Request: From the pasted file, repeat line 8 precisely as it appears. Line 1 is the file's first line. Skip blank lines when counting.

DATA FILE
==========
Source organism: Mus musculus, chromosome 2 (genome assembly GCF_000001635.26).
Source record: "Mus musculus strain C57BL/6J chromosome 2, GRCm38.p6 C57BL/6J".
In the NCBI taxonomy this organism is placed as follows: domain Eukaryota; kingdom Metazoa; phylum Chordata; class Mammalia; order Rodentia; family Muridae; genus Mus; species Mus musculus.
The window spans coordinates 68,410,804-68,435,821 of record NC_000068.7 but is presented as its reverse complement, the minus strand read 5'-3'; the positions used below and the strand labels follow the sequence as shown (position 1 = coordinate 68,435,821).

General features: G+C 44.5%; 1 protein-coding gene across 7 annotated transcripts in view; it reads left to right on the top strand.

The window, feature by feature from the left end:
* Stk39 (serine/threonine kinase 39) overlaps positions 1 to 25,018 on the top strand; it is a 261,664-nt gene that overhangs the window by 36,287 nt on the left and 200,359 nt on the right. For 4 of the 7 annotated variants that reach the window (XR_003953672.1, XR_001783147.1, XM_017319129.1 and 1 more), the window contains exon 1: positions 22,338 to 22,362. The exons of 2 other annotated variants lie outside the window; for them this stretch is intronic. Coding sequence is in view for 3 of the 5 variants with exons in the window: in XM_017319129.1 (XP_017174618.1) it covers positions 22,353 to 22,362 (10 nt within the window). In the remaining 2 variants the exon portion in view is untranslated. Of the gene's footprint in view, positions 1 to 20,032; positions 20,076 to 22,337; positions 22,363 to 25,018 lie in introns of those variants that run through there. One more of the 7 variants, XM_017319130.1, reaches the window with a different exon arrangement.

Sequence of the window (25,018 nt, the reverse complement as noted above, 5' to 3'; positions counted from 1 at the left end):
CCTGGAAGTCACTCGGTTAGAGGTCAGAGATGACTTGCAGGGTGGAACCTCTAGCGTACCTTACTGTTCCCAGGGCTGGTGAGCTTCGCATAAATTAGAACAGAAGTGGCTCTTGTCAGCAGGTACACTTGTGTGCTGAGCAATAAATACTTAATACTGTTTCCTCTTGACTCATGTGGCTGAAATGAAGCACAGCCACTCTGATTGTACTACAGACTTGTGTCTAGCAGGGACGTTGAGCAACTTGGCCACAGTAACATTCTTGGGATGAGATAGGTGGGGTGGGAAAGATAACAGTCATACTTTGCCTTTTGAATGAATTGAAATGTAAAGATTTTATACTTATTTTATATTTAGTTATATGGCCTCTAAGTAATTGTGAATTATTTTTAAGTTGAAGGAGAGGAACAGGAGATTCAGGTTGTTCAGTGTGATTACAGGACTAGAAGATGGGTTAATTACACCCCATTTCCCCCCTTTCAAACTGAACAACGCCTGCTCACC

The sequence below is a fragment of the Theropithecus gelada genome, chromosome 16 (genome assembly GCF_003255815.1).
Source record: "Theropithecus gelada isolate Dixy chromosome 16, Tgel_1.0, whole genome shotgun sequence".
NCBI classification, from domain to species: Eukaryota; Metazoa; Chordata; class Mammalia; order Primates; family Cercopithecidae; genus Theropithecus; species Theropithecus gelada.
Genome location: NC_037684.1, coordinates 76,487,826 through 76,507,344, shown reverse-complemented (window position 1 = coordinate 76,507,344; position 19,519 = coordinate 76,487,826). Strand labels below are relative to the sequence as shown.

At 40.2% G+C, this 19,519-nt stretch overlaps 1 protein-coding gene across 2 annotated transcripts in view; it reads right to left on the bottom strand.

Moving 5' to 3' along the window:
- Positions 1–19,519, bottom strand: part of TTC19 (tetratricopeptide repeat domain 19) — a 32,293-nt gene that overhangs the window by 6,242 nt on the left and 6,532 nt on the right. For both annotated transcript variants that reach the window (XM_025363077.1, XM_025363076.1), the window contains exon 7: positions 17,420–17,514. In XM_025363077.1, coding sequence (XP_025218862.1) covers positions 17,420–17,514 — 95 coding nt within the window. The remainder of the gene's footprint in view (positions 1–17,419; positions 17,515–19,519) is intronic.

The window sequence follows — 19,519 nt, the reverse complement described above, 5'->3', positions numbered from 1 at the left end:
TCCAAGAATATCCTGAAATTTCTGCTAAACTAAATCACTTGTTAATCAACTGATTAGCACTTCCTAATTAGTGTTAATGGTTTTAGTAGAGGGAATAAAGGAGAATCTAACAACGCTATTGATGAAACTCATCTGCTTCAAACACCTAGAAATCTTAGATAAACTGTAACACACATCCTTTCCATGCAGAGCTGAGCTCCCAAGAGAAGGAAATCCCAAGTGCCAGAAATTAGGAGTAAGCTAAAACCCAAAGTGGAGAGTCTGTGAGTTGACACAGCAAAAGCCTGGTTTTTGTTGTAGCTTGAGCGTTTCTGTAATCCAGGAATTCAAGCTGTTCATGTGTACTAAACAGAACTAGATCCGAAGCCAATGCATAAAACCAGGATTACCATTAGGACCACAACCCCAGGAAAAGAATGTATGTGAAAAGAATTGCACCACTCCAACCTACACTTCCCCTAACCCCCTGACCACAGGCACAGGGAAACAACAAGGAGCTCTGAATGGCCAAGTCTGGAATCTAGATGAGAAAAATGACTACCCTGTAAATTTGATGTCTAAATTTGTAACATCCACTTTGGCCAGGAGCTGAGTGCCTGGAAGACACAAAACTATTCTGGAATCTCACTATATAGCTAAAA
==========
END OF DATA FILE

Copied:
Sequence of the window (25,018 nt, the reverse complement as noted above, 5' to 3'; positions counted from 1 at the left end):